April Fools Day prank scares expat talent in China

Published:  3 Apr at 6 PM
Want to get involved? Become a Featured Expat and take our interview.
Become a Local Expert and contribute articles.
Get in touch today!
Reports of scary changes to China’s visa rules were just an April Fools Day prank, but social media responses illustrate the insecurity of being an expat nowadays.

China is one of a numbeChina, expats in China, April Fools Day prank, changes to Chinese visa requirement, WeChat, New Immigration Requirements, racial prejudice, PDF, thinly-disguised prejudice, visa policies, r of countries whose governments have recognised the value of expat professionals to the economy and are actively encouraging interest from entrepreneurs, especially those in the tech sector. However, the Communist country’s former reputation as a closed society with no human rights might be one reason why a report detailing sudden changes in its visa policies posted on WeChat groups was taken seriously by many. The date of posting was April 1, a point missed by many subsequently embarrassed posters.

To be fair, China has changed its visas policies a number of times in the past decade or so, but the illogicality of a sudden u-turn at a time when increasing help and support is being given to talented new expat arrivals didn’t hit home for at least several hours. Issued as a PDF – another cause for disbelief spurred by common sense - the report stated all expats must attend ‘mandatory cultural and language classes’, marriage visas will require a ‘social media review’ and education visas will be conditional on weekly tests and in-person visits to immigration offices. Even more bizarre requirements followed, alerting the majority to the April Fools’ Day prank, but one over-enthusiastic news aggregator dumped the entire issue onto WeChat with the title ‘ New Immigration Requirements’.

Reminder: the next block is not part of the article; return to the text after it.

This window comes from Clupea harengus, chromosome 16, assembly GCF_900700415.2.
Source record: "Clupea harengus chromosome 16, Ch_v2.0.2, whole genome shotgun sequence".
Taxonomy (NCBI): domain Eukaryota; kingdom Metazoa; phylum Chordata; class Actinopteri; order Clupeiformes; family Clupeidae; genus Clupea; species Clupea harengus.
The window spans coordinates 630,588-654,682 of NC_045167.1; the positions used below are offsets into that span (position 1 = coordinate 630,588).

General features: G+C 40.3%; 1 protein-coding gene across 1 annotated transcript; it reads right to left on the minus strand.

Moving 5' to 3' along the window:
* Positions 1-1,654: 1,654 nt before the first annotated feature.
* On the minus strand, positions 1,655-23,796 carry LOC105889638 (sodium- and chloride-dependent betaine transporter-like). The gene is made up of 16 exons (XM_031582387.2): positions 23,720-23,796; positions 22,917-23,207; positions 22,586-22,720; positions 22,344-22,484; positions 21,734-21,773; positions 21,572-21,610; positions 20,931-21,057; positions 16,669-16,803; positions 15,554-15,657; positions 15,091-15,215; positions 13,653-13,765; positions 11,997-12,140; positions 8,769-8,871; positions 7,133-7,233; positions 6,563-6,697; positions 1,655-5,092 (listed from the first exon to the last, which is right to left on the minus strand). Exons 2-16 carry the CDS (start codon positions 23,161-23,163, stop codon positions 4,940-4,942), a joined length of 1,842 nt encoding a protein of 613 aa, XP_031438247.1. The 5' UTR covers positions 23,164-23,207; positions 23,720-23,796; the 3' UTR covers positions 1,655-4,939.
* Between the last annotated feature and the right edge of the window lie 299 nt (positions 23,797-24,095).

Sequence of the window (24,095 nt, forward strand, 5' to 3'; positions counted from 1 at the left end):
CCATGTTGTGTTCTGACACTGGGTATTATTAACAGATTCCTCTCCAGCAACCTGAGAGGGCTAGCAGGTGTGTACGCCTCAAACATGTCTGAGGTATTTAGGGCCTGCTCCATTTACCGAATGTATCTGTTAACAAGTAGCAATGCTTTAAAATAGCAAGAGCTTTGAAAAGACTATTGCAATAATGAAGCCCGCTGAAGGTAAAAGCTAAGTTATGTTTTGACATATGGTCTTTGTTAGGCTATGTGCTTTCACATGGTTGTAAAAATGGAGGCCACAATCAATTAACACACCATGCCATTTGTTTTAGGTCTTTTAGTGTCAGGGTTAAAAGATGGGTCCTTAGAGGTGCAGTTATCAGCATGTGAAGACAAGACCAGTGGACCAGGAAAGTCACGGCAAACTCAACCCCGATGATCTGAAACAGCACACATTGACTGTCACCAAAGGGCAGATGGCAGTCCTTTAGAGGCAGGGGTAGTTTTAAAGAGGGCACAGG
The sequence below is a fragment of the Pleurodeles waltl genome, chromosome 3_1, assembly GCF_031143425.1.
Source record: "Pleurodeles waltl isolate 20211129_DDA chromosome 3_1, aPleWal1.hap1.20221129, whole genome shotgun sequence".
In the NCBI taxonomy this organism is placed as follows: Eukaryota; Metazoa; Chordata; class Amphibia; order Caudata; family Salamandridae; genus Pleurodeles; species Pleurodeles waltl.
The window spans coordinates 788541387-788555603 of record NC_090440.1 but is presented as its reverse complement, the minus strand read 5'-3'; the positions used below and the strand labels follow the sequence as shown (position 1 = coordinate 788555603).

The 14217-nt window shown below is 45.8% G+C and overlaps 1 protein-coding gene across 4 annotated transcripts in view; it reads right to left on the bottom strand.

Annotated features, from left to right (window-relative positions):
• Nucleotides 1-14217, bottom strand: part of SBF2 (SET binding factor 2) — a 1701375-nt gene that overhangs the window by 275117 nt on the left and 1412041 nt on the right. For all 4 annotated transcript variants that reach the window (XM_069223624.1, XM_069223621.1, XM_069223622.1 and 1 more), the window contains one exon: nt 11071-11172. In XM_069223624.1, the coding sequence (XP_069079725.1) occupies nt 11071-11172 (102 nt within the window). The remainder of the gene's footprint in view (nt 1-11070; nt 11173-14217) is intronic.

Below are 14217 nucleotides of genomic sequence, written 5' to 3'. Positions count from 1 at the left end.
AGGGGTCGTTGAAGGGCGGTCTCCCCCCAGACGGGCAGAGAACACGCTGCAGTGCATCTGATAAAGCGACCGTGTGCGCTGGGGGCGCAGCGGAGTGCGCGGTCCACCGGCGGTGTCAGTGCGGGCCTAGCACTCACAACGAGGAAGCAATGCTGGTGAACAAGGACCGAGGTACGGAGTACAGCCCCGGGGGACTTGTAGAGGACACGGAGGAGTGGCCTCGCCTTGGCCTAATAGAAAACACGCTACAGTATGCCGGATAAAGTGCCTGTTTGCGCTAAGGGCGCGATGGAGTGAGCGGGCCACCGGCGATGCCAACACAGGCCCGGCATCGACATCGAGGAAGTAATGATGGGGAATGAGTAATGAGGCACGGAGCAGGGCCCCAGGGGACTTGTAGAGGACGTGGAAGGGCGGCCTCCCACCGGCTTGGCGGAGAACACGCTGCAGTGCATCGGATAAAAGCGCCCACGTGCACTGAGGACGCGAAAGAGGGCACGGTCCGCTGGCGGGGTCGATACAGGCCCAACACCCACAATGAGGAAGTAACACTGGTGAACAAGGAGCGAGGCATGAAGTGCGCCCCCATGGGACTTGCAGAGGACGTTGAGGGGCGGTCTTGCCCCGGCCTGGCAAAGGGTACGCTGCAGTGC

In spite of the indisputable fact that China’s acceptance of Western talent is growing along with the increase in expat arrivals, the panic caused by the prank is also indicative of increasing insecurity amongst would-be expats heading to Asia in general. Political instability seems to be translating itself into undisguised or thinly-disguised prejudice against incomers in many Southeast Asian countries, with black expats being especially targeted for arrest and deportation, without good reason in the majority of cases. At present, China is definitely not changing its expat visa requirements for the worse, in spite of the trend in the USA and UK to regard immigration as a major threat to nationalist sentiment whilst totally ignoring its benefits.
Like this news?

Comments » No published comments just yet for this article...

Feel free to have your say on this item. Go on... be the first!

Tell us Your Thoughts On This Piece:

Your Name *
Email * (not published, needs verification one time only)
  • Facebook
  • Follow us on Twitter
  • RSS feed
  • Facebook

Latest Headlines

News Links

News Archive